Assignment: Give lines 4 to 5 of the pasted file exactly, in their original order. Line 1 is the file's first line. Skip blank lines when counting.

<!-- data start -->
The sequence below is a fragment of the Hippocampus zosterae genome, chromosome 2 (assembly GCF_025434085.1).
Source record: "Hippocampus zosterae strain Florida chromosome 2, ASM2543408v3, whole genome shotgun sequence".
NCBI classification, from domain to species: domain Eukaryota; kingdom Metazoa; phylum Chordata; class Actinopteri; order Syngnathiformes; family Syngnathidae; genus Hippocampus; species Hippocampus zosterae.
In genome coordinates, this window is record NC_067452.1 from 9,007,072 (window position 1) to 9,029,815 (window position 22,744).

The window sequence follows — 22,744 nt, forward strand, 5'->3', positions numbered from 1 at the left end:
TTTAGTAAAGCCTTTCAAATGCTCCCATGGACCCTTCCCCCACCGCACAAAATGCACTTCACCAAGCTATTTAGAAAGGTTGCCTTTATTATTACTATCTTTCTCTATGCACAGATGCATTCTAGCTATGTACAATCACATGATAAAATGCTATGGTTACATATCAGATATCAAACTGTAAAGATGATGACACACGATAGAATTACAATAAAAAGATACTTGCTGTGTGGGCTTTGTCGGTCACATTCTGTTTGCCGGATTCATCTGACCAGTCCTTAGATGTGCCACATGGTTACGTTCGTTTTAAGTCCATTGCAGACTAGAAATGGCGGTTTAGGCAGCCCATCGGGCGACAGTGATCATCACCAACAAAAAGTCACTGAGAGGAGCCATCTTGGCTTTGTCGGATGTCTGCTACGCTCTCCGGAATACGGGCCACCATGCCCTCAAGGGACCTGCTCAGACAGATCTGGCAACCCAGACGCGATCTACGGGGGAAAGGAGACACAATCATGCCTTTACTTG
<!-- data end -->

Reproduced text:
In genome coordinates, this window is record NC_067452.1 from 9,007,072 (window position 1) to 9,029,815 (window position 22,744).

The window sequence follows — 22,744 nt, forward strand, 5'->3', positions numbered from 1 at the left end: